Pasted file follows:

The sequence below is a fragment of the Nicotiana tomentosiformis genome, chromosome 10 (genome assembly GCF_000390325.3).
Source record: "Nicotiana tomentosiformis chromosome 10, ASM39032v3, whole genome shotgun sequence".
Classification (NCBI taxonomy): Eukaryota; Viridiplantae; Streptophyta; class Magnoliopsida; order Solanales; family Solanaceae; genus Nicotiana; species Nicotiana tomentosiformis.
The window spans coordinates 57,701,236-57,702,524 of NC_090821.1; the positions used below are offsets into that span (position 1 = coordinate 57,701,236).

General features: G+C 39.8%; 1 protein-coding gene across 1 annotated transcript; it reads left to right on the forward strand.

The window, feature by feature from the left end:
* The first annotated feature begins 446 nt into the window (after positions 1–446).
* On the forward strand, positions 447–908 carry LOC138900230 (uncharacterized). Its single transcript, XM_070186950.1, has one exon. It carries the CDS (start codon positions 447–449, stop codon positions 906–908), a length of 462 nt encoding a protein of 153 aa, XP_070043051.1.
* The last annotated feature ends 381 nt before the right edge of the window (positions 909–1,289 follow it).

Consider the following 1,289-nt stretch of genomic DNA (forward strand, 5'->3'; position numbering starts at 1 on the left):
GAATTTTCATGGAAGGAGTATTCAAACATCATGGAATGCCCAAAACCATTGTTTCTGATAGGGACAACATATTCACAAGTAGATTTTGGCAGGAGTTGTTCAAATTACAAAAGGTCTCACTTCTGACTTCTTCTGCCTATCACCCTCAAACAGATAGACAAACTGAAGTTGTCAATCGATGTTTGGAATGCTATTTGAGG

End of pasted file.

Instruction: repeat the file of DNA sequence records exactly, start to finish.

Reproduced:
The sequence below is a fragment of the Nicotiana tomentosiformis genome, chromosome 10 (genome assembly GCF_000390325.3).
Source record: "Nicotiana tomentosiformis chromosome 10, ASM39032v3, whole genome shotgun sequence".
Classification (NCBI taxonomy): Eukaryota; Viridiplantae; Streptophyta; class Magnoliopsida; order Solanales; family Solanaceae; genus Nicotiana; species Nicotiana tomentosiformis.
The window spans coordinates 57,701,236-57,702,524 of NC_090821.1; the positions used below are offsets into that span (position 1 = coordinate 57,701,236).

General features: G+C 39.8%; 1 protein-coding gene across 1 annotated transcript; it reads left to right on the forward strand.

The window, feature by feature from the left end:
* The first annotated feature begins 446 nt into the window (after positions 1–446).
* On the forward strand, positions 447–908 carry LOC138900230 (uncharacterized). Its single transcript, XM_070186950.1, has one exon. It carries the CDS (start codon positions 447–449, stop codon positions 906–908), a length of 462 nt encoding a protein of 153 aa, XP_070043051.1.
* The last annotated feature ends 381 nt before the right edge of the window (positions 909–1,289 follow it).

Consider the following 1,289-nt stretch of genomic DNA (forward strand, 5'->3'; position numbering starts at 1 on the left):
GAATTTTCATGGAAGGAGTATTCAAACATCATGGAATGCCCAAAACCATTGTTTCTGATAGGGACAACATATTCACAAGTAGATTTTGGCAGGAGTTGTTCAAATTACAAAAGGTCTCACTTCTGACTTCTTCTGCCTATCACCCTCAAACAGATAGACAAACTGAAGTTGTCAATCGATGTTTGGAATGCTATTTGAGG